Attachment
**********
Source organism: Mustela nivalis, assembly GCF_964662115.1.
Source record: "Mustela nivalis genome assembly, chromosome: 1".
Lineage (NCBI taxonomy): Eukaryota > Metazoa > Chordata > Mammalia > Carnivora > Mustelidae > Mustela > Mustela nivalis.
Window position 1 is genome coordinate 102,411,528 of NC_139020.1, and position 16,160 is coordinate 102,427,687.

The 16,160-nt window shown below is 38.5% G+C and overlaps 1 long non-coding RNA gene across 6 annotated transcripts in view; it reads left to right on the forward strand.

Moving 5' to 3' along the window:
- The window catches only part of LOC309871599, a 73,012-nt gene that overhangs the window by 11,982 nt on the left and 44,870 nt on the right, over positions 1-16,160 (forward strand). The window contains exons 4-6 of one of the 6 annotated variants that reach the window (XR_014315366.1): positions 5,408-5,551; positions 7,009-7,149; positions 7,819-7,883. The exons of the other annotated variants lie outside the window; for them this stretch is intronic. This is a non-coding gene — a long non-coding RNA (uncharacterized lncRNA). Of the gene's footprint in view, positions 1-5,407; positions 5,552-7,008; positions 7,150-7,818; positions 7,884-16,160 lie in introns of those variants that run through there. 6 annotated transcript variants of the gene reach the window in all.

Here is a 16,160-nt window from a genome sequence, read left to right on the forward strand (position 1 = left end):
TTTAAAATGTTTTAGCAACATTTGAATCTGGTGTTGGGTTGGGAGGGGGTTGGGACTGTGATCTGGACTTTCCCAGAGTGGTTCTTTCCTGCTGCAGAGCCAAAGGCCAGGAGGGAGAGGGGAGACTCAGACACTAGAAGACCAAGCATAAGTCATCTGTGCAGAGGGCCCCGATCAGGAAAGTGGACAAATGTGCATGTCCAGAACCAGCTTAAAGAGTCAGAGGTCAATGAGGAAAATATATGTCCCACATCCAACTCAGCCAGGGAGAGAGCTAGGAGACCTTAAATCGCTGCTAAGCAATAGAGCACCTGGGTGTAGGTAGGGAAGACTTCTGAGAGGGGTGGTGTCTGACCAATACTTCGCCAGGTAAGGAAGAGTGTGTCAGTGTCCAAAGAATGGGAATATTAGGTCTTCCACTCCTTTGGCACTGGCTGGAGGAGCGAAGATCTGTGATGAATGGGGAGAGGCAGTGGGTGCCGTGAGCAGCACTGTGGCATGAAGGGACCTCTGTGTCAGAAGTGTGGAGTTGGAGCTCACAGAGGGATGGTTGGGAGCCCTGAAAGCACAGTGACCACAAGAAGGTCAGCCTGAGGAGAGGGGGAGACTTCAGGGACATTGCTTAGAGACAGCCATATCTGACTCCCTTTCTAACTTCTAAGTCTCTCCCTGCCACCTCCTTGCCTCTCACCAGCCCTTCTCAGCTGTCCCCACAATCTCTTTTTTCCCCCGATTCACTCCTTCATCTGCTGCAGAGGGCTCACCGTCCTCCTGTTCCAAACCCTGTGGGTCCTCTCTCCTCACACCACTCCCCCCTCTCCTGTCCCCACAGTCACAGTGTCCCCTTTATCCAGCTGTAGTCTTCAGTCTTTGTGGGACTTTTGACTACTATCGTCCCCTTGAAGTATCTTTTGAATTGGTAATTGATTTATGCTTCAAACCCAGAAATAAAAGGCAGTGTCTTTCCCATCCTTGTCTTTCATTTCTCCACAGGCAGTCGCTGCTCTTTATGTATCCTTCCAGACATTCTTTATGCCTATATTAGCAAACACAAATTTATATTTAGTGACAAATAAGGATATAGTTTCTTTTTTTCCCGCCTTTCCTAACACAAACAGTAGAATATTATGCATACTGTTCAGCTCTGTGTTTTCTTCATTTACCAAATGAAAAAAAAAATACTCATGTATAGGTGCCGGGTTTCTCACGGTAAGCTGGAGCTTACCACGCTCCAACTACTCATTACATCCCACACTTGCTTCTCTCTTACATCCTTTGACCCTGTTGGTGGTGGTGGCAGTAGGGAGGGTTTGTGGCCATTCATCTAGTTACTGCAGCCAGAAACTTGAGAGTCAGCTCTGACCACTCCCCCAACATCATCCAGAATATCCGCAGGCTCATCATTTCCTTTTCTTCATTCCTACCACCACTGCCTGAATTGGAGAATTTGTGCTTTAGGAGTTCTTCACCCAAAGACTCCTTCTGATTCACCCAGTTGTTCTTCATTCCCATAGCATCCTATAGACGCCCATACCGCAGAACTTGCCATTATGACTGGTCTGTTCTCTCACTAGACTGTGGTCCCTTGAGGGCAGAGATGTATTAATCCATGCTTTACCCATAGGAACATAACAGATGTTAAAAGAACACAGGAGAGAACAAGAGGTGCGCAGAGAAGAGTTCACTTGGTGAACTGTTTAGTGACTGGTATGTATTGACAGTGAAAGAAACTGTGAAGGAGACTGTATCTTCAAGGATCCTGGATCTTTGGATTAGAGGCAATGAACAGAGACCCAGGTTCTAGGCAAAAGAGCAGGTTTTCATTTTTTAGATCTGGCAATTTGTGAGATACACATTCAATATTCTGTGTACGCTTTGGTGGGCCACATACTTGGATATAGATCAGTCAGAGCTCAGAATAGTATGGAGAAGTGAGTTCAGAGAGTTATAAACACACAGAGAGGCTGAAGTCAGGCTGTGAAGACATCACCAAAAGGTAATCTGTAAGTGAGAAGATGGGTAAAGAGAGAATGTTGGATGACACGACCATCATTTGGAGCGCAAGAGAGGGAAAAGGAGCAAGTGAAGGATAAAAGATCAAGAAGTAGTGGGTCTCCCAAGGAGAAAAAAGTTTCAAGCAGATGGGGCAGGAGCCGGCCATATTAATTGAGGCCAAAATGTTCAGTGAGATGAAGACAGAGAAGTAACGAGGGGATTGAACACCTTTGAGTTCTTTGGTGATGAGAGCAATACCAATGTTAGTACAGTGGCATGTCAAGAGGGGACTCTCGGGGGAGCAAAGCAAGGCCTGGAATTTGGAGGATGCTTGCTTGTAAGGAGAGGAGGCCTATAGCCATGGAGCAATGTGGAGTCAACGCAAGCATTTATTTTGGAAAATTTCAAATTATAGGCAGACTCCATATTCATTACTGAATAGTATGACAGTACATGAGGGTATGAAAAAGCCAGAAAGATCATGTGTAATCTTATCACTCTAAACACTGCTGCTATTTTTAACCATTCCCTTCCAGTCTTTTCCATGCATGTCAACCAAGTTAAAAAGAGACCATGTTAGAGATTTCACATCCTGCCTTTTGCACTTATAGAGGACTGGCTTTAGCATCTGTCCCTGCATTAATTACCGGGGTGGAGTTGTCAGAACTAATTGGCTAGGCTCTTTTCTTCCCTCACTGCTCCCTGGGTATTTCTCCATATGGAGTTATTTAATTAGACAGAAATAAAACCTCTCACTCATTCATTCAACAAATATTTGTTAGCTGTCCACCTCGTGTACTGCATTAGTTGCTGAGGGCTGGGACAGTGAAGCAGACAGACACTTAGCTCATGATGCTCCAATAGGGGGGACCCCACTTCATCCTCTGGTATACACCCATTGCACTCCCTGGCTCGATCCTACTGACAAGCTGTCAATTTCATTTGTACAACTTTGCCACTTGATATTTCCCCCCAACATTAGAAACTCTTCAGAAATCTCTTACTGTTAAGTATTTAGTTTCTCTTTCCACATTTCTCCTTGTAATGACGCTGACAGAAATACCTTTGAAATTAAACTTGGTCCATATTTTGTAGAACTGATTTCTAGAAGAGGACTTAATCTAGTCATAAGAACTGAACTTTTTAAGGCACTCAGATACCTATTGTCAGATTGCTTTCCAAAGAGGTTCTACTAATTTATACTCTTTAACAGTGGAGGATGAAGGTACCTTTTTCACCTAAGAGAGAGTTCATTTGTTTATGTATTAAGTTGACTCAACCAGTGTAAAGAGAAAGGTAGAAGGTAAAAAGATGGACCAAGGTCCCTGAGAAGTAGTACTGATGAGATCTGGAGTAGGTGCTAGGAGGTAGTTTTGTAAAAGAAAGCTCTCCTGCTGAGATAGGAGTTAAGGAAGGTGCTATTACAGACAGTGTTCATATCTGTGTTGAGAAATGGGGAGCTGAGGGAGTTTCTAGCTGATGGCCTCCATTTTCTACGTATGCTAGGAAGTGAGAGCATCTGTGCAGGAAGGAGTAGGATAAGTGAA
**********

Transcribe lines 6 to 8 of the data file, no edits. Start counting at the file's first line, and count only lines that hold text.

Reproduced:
Moving 5' to 3' along the window:
- The window catches only part of LOC309871599, a 73,012-nt gene that overhangs the window by 11,982 nt on the left and 44,870 nt on the right, over positions 1-16,160 (forward strand). The window contains exons 4-6 of one of the 6 annotated variants that reach the window (XR_014315366.1): positions 5,408-5,551; positions 7,009-7,149; positions 7,819-7,883. The exons of the other annotated variants lie outside the window; for them this stretch is intronic. This is a non-coding gene — a long non-coding RNA (uncharacterized lncRNA). Of the gene's footprint in view, positions 1-5,407; positions 5,552-7,008; positions 7,150-7,818; positions 7,884-16,160 lie in introns of those variants that run through there. 6 annotated transcript variants of the gene reach the window in all.

Here is a 16,160-nt window from a genome sequence, read left to right on the forward strand (position 1 = left end):